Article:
Eric Nielson:

Yeah. Yeah, if people are worried about it. We had really good reviews as soon as we opened where everybody was like, "Wow, they're really following all these guidelines," because I was worried that we would get a lot of pushback, that people would be really uncomfortable, the fact that they have to wear a mask if they're walking around. Even if they're just walking to the bathroom and I'm like, "But it is what it is." But we got a lot of really good Google and Yelp reviews saying like, "Hey, these guys are actually doing it right. Everything is spaced apart. We don't feel crowded."

Eric Nielson:

The community in general, the feedback's been fantastic about that part. It is a little bit difficult late at night when it doesn't look full and everyone's like, "Hey, can we come in? We just wanted a quick bite to eat and a quick drink." It's like, "We're at capacity. I'm sorry." Yeah, so we've been dealing with a lot of that.

Nick Wortley:

Yeah, I'm sure.

Eric Nielson:

Oh, we were talking about to-go cocktails too. Our to-go cocktails, we do them in pouches. So I do them in sealed pouches and we just have our labels that are stickers on them. That was cool too.

Nick Wortley:

Are you still doing to-go?

Eric Nielson:

Mm-hmm (affirmative).

Nick Wortley:

If you can't get a reservation, you can still order online?

Eric Nielson:

Absolutely.

Nick Wortley:

How would you're bouncing change, because your bouncers are usually like break up fights, don't let people be stupid. Are they now the ones enforcing the masks?

Eric Nielson:

Yeah. We actually have a door host, we call them door hosts. The door hosts is at the front gate and lets everybody know what the regulations are and we have it all printed out. But I mean, people aren't going to sit there and read these huge... They don't care.

Nick Wortley:

Yeah, it's so much.

Eric Nielson:

It is so much, it's crazy. So the biggest thing that we always-

Nick Wortley:

Even the checklists are six pages long.

Eric Nielson:

Oh yeah. Yeah. I mean, the latest county checklist. We were talking earlier about changing guidelines. The county's changed guidelines since we opened for outdoor dining. They've changed the guidelines three times.

Nick Wortley:

Oh my gosh.

Eric Nielson:

Yeah, the first time it was seven or eight pages of documents. The next time it added a couple more and they were slightly different. Then this most recent time, it actually is a DocuSign document that you have to go to the website, fill it out, and sign the DocuSign online before they will actually send you the PDF. Then from the PDF you have to print it and then everything has to be displayed in the windows. They changed it one more time actually. They went from a black check mark to now it's a green check mark. That's another thing that they do. This was smart on them, because then that way it's a very quick representation of they can walk by and if they see the green check mark then they know that that's the latest version.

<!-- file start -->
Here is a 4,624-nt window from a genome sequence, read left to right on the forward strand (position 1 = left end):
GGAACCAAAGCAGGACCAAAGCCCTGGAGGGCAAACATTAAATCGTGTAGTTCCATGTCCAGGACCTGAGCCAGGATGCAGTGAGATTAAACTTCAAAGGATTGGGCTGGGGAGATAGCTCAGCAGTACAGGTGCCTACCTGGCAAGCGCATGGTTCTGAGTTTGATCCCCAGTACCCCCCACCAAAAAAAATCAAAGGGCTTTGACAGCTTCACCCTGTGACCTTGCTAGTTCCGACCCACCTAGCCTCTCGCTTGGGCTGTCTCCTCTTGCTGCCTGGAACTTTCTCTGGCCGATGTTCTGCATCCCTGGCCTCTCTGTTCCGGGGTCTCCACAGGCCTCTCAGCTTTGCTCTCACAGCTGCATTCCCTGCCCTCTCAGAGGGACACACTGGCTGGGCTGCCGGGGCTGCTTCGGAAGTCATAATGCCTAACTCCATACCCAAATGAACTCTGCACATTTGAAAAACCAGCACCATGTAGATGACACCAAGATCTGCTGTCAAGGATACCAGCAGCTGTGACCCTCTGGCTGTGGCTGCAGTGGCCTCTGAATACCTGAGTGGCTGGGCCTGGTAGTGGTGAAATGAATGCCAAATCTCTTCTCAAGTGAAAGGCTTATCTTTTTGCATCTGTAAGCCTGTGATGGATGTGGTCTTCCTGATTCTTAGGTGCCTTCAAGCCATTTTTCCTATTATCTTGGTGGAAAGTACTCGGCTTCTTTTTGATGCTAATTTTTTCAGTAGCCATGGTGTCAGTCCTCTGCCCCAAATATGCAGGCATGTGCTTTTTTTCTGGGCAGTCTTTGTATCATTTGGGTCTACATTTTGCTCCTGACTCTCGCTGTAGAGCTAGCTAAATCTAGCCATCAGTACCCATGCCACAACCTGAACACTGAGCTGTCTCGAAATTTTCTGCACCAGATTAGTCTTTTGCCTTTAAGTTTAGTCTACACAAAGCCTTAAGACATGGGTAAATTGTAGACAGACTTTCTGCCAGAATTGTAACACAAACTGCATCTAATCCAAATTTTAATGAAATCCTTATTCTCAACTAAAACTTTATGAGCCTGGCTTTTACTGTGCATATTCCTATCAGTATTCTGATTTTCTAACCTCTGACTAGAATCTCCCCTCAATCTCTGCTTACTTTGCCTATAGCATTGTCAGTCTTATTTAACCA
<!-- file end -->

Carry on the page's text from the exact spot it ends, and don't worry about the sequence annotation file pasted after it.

Nick Wortley:

Is that ABC coming by or is that the county?

Eric Nielson:

No, that's the county, that's county health.

Nick Wortley:

Okay. Mm-hmm (affirmative). So they're walking by and they just see green version. They're like, "Okay, you're on this week's one." It's your license plate registration color.

Eric Nielson:

Right.

Nick Wortley:

Cool.

Eric Nielson:

But yeah, that latest one, the DocuSign one, that one took me a long time to actually fill out online. The other ones it was pretty easy. I just printed it out and I just filled out the form real quick. But this one was like, there were a lot more intense questions, so that you have to list out what you're doing and how you're doing certain things. That one took a lot more time.

Nick Wortley:

After having gone through that, if another bar owner who maybe hasn't gone around or they're just struggling, because they're trying to keep up with all this stuff. Is there any tips and tricks you have for that process to make the government happy and get everything in order? Anything, any resources that you'd be like, "Go do this. It helped us?"

Eric Nielson:

Yeah. In terms of the county stuff for that paperwork, I mean, you just have to sit there and just mow through all the questions. Again, I've done it four times, so it becomes easier, because a lot of the questions are the same. So it's like, "Yeah, I know this one. I know this one." That's the easier part of it. But if you haven't done it before, just plan on. It's going to take some time and it's necessary. I did find back in April or May, there's a restaurant group out of Hong Kong called the Black Sheep Group. They posted online. There's a PDF that you can download on their reopening guidelines or their reopening handbook. That one was really helpful. It was a really good starting guide.